The Longevinex website has those study results front and center—and remember, the FDA and FTC consider websites to be one and the same as product labels. Did communicating the study results help sales?
“When Longevinex was referred to as ‘resveratrol +,’ 31 other brands of resveratrol changed the name of their product to “resveratrol +” to make it falsely appear their brand was the one mentioned by the researcher,” says Sardi. “That scientific announcement did not boost the sales of resveratrol pills. Science doesn’t sell.”
Sardi noted that both resveratrol and curcumin have more than 8,000 published papers, but curcumin is the fourth-best-selling herbal product while resveratrol is not even in the top 100.
Of course, that is no reason to abandon scientific method. Science is a foundational aspect for nutrition, and also for natural products in all their forms. Natural bioactives do not lend themselves quite so elegantly to ironclad science as a single synthetic chemical constituent in a pharmaceutical drug. Nutrients are slower-acting, more subtle in their effects. Even so, health benefits can sometimes be measured. Supplement companies can at least rely on watered-down structure/function claims, bolstered by wink-wink product names that suggest what the real health attribute might be.
From lab to label
Occasionally, but certainly not often, an ingredient emerges that has bona fide health effects, but star status can be fickle. In the case of selenium, a 1996 study published in the esteemed mainstream Journal of the American Medical Association (JAMA) found patients who took 200mcg/day high-selenium yeast had 63 percent fewer cases of prostate cancer, 58 percent fewer cases of colon or rectal cancers, 46 percent fewer lung cancers, and a 50 percent reduction in all cancers.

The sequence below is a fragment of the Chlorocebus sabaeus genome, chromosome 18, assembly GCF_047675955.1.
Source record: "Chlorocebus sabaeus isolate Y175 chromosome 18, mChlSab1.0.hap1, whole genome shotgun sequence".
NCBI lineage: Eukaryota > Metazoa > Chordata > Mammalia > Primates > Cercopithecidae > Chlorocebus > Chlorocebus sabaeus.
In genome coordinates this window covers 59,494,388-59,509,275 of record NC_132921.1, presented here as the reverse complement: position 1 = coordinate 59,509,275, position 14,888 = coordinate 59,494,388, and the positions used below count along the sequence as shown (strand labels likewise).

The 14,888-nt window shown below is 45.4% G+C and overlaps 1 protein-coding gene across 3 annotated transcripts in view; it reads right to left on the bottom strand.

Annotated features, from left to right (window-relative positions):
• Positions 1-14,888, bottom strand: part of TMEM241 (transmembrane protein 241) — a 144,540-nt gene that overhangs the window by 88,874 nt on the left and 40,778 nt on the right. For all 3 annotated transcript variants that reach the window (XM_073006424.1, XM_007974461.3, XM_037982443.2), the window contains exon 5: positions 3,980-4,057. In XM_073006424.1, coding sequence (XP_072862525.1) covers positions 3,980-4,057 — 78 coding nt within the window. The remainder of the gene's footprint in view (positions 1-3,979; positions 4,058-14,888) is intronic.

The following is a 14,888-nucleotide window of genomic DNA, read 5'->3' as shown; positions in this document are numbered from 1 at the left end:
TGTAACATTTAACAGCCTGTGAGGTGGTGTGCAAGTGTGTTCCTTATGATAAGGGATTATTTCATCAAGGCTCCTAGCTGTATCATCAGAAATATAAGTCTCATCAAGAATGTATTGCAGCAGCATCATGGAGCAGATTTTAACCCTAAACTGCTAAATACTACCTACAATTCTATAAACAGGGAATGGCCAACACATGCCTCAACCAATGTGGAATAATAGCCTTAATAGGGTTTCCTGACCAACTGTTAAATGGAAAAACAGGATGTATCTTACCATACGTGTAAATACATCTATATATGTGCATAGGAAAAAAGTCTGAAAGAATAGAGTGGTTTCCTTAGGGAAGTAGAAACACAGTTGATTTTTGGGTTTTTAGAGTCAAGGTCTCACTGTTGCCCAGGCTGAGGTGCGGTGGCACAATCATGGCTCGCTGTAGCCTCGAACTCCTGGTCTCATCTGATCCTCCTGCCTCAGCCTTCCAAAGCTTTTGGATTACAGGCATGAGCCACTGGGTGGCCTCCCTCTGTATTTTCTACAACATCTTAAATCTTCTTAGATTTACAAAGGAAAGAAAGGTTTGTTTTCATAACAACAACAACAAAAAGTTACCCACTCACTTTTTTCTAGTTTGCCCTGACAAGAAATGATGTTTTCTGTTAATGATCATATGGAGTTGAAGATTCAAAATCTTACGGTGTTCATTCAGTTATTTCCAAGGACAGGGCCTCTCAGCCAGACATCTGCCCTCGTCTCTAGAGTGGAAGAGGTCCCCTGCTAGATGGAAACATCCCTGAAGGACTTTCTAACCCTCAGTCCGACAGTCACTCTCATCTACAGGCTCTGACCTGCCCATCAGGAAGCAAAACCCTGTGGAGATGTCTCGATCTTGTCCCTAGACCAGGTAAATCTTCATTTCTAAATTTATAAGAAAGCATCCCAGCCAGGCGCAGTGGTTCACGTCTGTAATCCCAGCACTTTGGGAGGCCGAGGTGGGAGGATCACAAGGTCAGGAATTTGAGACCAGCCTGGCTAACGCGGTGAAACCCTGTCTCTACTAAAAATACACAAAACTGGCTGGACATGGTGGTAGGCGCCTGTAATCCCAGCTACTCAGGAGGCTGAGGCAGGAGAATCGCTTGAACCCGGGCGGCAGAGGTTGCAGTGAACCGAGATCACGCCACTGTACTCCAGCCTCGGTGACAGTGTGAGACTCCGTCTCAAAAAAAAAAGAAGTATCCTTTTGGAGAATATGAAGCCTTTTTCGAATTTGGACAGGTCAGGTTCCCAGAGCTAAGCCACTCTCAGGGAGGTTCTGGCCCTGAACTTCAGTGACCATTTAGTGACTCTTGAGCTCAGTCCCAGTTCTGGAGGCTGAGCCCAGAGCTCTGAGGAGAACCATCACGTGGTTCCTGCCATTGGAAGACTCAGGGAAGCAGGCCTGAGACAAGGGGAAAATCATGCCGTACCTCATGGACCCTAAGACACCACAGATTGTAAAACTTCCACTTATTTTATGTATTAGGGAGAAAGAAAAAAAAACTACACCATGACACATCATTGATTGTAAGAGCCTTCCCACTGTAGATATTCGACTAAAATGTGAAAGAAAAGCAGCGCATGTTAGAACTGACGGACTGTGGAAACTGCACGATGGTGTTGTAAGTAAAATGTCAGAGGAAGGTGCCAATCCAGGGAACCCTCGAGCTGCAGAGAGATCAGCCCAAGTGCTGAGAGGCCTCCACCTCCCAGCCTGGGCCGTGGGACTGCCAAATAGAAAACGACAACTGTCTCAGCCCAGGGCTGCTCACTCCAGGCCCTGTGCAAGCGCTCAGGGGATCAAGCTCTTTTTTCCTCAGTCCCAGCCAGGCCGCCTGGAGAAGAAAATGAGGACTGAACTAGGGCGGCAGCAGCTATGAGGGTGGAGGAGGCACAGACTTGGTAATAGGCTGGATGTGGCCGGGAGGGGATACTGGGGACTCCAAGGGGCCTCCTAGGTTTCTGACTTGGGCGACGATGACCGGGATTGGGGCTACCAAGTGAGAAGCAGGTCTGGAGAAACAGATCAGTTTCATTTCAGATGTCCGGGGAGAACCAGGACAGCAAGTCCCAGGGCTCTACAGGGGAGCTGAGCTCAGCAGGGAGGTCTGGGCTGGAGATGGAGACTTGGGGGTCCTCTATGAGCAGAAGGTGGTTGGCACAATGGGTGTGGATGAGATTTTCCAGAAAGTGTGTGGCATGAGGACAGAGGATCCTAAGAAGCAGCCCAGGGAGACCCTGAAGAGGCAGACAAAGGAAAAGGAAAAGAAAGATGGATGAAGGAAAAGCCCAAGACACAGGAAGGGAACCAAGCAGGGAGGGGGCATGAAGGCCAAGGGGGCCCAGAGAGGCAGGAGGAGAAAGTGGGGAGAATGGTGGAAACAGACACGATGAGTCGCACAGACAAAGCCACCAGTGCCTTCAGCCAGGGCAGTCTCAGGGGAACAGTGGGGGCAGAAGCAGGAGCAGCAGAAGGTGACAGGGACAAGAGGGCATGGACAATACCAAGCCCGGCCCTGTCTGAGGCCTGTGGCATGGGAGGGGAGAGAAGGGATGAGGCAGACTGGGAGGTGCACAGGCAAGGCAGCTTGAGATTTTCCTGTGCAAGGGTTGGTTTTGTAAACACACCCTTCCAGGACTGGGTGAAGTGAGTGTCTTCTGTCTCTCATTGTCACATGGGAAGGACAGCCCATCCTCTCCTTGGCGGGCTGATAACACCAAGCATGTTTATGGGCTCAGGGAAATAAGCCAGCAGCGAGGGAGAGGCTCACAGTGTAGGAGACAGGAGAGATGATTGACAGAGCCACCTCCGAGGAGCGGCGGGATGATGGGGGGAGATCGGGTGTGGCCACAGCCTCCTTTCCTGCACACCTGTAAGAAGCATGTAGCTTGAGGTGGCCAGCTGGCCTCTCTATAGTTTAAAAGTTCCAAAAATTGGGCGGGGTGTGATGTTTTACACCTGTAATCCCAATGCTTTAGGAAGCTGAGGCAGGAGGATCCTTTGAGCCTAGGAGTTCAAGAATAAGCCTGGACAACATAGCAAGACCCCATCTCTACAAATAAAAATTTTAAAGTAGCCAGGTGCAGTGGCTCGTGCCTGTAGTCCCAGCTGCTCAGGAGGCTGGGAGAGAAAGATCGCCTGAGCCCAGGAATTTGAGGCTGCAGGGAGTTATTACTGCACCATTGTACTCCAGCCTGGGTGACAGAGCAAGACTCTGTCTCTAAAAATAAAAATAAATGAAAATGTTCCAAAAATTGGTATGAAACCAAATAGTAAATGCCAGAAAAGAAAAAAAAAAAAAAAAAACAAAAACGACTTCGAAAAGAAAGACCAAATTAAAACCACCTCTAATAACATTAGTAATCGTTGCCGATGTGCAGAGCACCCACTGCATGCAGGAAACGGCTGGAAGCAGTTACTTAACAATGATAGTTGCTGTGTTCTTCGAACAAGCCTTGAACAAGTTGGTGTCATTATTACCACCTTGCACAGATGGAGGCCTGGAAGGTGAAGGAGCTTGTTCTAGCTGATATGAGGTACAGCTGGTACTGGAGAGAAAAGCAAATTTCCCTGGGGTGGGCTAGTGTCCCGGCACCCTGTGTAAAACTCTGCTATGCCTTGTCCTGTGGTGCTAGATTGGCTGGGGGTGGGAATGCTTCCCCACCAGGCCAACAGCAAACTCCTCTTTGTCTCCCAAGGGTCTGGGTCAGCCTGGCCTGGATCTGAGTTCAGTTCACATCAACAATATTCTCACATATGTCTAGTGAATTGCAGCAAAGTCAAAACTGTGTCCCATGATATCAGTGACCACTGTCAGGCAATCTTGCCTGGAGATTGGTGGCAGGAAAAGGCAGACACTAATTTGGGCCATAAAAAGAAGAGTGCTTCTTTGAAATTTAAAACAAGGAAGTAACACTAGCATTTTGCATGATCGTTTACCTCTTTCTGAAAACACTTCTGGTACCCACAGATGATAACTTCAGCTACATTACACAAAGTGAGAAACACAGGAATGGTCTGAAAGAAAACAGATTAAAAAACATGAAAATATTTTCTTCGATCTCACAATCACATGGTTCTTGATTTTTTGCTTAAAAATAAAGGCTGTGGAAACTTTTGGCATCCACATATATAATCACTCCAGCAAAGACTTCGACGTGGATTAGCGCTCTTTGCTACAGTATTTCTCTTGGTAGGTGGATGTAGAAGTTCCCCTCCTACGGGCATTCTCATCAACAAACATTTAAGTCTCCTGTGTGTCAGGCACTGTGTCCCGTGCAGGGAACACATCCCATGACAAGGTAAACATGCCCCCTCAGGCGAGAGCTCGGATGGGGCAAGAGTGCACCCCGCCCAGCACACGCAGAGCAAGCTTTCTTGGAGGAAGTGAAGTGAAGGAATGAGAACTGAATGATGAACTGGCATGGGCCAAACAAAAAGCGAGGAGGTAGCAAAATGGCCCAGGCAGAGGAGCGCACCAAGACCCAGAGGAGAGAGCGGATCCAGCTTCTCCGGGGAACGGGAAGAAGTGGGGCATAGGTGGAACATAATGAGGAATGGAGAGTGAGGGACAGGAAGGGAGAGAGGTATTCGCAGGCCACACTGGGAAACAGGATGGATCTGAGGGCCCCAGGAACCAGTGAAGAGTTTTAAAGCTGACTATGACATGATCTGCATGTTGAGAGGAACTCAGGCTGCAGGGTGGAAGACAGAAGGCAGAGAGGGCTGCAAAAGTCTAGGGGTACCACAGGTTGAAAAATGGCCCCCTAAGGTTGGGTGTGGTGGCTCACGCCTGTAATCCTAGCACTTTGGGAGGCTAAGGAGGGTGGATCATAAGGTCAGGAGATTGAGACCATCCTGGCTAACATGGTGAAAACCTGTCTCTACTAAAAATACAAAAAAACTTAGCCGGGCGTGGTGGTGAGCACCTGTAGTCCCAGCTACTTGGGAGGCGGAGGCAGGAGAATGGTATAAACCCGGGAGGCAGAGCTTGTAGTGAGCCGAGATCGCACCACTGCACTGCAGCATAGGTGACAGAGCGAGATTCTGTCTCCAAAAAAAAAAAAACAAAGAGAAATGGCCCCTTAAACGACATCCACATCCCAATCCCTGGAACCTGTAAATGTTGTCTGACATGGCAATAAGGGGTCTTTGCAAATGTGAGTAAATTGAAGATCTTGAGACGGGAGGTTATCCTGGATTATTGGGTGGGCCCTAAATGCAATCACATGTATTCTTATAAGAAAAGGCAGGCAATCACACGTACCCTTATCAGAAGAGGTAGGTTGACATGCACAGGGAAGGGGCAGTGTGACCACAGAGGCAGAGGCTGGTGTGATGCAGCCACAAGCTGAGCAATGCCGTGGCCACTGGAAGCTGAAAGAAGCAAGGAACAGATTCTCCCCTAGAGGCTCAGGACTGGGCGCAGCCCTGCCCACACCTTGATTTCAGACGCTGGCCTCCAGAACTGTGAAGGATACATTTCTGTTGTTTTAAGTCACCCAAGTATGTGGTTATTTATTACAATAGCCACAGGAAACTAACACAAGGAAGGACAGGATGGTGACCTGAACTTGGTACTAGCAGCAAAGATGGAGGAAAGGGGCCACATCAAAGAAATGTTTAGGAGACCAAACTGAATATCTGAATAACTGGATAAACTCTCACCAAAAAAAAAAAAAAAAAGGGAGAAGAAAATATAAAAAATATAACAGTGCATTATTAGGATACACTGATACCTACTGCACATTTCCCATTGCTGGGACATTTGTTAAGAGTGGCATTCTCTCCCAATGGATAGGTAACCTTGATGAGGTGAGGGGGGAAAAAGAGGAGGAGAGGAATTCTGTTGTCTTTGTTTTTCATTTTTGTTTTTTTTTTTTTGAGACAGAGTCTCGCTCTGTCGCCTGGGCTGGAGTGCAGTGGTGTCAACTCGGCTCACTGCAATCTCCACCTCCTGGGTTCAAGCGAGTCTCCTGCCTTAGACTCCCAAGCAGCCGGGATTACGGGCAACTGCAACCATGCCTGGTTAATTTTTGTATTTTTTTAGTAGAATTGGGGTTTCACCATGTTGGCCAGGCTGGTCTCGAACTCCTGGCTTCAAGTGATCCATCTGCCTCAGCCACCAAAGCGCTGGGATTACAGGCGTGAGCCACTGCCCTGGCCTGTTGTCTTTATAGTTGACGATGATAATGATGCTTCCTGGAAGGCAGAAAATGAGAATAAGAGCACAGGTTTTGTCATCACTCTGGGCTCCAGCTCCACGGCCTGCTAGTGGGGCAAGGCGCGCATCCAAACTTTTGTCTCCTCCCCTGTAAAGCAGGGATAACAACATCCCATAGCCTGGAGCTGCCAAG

The FDA responded by granting selenium a qualified health claim as a cancer fighter.
Then, in 2011, the Selenium and Vitamin E Cancer Prevention Trial (SELECT) was stopped mid-stream because researchers found no benefit and actual potential harm from taking the vitamin/mineral combination.
The problem was that the SELECT study used selenomethionine, not high-selenium yeast. The latter contains selenomethionine, but also close to two dozen other selenium salts. That full-spectrum matrix seems to make all the difference in the world—most positive selenium studies seem to use the high-selenium yeast.
At that level, science is hard to explain, much less sell.
“It’s a continual battle,” says Paul Willis, president of Cypress Systems, a supplier of the SelenoExcell brand of high-selenium yeast. “People eventually ask about SELECT. We have a good science base related to that. Educating consumers is a whole different thing. That’s why we need branding partners that say we will help you build that message out. That’s a critical relationship between suppliers and marketers.”